Posted Jul 01, 2007 10:52 pm CDT
Mortgage fraud doesn’t just nab unsuspecting homeowners. Lawyers can get caught in the web, too.
Such was the case of one veteran real estate lawyer in Florida whose mistake could cost him his license. Offering a rare glimpse into the birth of a fraud scheme, the lawyer recently explained publicly how he fell—and fell hard.
While the causes of fraud and foreclosure are many and varied, the lawyer himself has a much simpler explanation for his involvement: “At the time, it sounded like a good idea.”
Speaking anonymously by prerecorded video at a recent CLE conference in Orlando, Fla., the lawyer recalled how innocent it seemed in December 2005 when he went into business with a woman who was starting a title insurance company.
It appeared to be a good fit for his small practice in Hialeah in Miami-Dade County.
All he had to do was review closing files at $300 a pop and use his escrow account to distribute cash that changed hands in closings—all without leaving his office. The woman, whom he had met through an acquaintance, would get the files to him.
“I trusted the gentleman I knew, who introduced me to this other lady who had the contacts,” recalled the lawyer, who was admitted to practice in 1989. “And I would be supervising everything.”
Things got rolling in early 2006.
“The lady that was heading the title company was finding clients,” said the lawyer in the video that was played for 1,500 lawyers at the conference, which was sponsored by Attorneys’ Title Insurance Fund Inc. Known simply as the Fund, the Orlando-based network of 6,000 Florida lawyers writes title insurance policies, mostly for lenders they represent at closing. Title insurance is a must in real estate transactions as a protection against losses arising out of disputes over property ownership.
The lawyer did not attend the conference in person and did not respond to the Journal’s interview requests.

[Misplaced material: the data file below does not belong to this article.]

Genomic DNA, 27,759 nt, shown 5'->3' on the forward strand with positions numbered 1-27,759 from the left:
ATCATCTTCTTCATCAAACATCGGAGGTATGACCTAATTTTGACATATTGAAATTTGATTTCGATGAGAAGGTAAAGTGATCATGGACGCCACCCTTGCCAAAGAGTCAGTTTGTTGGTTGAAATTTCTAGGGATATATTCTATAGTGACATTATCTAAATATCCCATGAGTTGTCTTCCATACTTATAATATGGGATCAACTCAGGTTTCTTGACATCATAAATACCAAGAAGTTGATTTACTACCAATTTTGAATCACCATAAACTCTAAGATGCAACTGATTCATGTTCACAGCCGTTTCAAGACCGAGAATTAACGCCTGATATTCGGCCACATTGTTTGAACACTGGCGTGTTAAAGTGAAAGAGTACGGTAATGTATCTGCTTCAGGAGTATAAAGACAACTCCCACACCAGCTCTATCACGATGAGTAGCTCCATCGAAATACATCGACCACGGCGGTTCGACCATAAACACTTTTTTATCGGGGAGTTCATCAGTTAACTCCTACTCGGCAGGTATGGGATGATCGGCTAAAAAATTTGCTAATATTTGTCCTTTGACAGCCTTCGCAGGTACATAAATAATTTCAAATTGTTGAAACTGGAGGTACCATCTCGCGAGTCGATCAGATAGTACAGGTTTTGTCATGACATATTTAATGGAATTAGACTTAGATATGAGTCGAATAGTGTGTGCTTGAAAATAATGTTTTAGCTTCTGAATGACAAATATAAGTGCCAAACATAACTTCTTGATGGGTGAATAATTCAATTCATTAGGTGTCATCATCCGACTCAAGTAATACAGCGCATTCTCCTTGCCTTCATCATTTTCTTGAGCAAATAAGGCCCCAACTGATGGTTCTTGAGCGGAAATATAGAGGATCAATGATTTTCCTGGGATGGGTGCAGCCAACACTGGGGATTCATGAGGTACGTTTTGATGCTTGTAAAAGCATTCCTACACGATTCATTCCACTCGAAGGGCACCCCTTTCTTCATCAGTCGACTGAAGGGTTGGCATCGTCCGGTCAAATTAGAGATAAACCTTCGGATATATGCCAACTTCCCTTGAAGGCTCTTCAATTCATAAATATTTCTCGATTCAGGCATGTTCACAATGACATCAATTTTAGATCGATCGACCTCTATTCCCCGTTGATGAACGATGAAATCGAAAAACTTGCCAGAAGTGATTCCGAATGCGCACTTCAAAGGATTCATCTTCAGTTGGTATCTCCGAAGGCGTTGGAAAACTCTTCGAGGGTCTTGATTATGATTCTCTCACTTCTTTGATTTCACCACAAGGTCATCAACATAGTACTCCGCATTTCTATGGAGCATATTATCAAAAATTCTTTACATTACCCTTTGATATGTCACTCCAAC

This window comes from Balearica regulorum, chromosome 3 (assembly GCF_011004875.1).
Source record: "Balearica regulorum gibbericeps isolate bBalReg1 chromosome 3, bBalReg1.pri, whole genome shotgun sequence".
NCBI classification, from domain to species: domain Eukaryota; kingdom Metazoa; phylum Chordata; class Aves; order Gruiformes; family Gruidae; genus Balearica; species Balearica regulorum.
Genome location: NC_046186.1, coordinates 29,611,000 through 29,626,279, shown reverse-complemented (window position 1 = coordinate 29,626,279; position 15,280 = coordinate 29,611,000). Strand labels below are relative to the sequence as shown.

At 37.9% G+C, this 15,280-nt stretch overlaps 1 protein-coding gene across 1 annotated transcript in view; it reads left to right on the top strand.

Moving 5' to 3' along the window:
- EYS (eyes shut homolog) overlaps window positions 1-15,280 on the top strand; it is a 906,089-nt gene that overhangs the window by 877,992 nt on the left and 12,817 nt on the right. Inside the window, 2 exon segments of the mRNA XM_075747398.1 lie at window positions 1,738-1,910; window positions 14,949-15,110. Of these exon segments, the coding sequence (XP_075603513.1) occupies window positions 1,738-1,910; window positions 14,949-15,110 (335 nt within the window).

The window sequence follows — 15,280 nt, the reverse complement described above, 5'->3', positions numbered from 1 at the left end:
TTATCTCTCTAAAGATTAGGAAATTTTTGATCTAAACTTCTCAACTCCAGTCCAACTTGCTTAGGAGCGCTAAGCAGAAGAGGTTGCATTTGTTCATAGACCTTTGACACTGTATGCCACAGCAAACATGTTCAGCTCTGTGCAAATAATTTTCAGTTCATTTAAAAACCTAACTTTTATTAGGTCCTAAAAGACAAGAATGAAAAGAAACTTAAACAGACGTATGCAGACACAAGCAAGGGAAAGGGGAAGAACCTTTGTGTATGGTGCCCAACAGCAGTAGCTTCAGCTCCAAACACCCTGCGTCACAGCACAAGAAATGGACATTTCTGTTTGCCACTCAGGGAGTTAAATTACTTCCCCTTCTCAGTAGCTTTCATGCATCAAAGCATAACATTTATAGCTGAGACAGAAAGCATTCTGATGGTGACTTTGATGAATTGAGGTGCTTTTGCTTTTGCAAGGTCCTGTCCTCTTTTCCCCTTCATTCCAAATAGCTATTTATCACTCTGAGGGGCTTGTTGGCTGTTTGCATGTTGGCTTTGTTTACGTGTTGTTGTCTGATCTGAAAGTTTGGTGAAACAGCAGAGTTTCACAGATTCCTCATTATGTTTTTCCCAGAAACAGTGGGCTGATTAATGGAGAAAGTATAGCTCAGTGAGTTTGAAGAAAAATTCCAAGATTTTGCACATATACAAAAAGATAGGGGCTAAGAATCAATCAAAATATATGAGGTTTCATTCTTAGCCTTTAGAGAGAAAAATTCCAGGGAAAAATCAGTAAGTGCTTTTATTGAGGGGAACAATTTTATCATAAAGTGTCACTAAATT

Though a police officer for five years before going to law school, he told the conference he didn’t realize what he had stepped into.
“The files were coming in,” recalled the lawyer. “She was cooperating with me as far as letting me review the title commitments [and] the title searches. And everything seemed to be going well at first.”
But about three months into the operation, the lawyer became uneasy. The title commitments stopped arriving. He asked the woman how she could close without them. “They told me how they had a good relationship with the bank, not to worry, that they were … able to do the closings without title commitments.”
That was just for openers.
“One day, to my surprise,” said the lawyer, “I received a notice of a bar complaint that was filed against me for somebody that had closed with this title company. And there was money missing from this person’s funds.”
Stealing client money or simply mishandling it can mean disbarment. The lawyer said his real estate practice came under suspicion when a bank alerted the Fund that mortgages hadn’t been recorded for deals he worked.
The lawyer started to investigate. He learned the company had issued different versions of closing statements—one to him, another to the client and yet another to the lender. He went to the title company, which operated away from the law office, closed it and changed the locks. There he found more of the same—and worse.
“I discovered forged documents, forged driver’s licenses, forged escrow checks that supposedly were being made out to me that I had never deposited into my account.”
In one file, he found that financing obtained for one property had been applied to another one of lesser value. As the lawyer looked back, the red flags grew brighter—like the time the woman asked him to wire more than $300,000 to a bank on Florida’s west coast. “I later discovered that bank account belongs to a good friend of hers. She was basically embezzling, or stealing, the $300,000.”